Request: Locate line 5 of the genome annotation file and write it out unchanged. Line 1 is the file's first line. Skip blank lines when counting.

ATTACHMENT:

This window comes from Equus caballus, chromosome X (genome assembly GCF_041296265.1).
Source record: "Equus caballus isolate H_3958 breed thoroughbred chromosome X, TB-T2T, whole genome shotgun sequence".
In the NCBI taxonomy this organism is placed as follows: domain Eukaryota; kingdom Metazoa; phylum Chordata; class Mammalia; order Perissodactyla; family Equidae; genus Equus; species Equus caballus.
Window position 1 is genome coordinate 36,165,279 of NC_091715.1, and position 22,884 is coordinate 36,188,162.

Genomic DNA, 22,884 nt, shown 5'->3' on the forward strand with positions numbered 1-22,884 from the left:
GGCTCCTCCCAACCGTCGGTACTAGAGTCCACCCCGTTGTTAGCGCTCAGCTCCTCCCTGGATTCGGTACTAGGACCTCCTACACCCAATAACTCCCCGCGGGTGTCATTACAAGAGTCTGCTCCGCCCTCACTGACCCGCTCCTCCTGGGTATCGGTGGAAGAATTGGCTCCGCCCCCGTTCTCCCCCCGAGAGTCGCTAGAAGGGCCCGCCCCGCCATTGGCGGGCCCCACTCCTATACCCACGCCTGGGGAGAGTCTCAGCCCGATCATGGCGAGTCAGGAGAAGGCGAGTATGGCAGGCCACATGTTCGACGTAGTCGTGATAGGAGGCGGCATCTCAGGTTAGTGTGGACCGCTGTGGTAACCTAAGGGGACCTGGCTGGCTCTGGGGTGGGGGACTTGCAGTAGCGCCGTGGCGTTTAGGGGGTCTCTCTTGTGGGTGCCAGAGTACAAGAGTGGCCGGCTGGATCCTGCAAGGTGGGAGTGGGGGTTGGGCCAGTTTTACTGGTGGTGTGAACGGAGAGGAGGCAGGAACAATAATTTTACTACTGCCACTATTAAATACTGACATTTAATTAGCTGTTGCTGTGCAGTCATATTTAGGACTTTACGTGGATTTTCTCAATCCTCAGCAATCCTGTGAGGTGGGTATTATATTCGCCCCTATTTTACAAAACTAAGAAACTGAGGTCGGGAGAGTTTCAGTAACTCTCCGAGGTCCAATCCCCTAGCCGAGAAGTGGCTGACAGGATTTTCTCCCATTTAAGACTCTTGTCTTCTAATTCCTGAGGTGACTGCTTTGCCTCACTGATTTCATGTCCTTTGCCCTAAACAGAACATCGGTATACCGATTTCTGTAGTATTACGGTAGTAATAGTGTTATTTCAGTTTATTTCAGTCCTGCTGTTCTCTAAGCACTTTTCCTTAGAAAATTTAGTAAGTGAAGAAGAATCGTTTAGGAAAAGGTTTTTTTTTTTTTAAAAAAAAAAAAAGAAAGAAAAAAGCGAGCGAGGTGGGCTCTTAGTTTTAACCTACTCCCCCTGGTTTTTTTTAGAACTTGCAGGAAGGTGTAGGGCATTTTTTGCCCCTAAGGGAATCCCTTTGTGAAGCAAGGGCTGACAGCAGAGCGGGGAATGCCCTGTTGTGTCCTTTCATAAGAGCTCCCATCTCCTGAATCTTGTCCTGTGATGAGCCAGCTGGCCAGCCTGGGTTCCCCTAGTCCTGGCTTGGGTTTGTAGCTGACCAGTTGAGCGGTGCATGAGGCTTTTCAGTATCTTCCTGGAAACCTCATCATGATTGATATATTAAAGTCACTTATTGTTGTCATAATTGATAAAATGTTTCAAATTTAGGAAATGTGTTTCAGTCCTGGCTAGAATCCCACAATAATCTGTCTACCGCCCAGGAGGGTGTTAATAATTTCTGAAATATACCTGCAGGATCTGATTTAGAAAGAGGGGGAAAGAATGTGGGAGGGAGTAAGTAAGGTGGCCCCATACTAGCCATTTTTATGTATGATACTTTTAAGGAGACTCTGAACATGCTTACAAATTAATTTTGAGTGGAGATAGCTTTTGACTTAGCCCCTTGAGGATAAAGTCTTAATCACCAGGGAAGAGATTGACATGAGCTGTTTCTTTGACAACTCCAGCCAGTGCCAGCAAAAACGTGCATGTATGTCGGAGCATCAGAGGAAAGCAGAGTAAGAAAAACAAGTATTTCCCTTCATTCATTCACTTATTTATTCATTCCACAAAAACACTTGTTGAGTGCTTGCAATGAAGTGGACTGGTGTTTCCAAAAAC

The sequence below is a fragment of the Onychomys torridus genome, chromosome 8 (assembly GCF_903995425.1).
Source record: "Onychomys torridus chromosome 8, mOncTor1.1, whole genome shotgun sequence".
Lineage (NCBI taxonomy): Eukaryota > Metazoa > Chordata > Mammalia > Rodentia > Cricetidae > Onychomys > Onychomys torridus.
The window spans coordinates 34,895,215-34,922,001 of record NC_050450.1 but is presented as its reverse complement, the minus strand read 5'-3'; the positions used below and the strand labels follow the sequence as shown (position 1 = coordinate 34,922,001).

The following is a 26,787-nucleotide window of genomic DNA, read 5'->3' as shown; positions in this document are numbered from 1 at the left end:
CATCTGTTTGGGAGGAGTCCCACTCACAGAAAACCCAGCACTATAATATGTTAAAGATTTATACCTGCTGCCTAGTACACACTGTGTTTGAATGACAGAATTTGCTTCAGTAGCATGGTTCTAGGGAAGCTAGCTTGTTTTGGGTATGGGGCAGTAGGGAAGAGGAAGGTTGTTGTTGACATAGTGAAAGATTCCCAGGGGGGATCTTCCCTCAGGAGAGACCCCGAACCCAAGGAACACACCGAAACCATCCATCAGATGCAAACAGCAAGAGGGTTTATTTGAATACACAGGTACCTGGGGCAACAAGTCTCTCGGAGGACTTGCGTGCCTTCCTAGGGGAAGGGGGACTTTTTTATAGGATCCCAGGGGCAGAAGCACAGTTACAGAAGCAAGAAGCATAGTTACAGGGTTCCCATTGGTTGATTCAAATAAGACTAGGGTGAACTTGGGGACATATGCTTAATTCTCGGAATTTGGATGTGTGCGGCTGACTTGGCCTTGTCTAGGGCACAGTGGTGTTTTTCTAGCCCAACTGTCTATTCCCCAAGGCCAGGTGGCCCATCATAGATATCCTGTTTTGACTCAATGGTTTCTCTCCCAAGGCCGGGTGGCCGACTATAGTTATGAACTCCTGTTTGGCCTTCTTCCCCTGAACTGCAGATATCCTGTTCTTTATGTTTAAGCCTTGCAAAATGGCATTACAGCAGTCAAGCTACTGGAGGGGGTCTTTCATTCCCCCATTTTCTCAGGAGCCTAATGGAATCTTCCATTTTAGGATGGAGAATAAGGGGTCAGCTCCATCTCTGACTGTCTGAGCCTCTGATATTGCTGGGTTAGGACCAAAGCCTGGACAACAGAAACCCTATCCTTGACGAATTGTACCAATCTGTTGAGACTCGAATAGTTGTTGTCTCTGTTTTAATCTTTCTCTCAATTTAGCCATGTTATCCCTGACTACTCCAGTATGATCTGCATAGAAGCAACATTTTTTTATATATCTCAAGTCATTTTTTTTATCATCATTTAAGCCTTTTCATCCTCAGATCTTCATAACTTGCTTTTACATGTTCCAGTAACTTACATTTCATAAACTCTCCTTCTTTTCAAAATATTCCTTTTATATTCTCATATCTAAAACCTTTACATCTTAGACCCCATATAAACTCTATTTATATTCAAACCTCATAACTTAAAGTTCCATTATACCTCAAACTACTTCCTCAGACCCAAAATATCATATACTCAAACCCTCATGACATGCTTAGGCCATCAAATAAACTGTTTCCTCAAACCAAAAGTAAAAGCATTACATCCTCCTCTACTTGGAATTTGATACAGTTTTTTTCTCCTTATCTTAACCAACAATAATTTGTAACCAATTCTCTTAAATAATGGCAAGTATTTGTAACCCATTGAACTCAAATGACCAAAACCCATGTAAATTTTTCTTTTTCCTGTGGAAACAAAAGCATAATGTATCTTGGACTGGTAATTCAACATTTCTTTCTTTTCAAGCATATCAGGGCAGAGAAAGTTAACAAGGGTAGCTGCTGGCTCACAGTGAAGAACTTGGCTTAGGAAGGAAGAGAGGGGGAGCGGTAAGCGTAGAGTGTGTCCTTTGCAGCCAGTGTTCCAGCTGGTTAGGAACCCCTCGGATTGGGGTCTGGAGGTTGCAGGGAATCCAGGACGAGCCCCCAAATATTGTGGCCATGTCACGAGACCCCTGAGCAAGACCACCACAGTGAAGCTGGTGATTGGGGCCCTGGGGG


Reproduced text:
Genomic DNA, 22,884 nt, shown 5'->3' on the forward strand with positions numbered 1-22,884 from the left: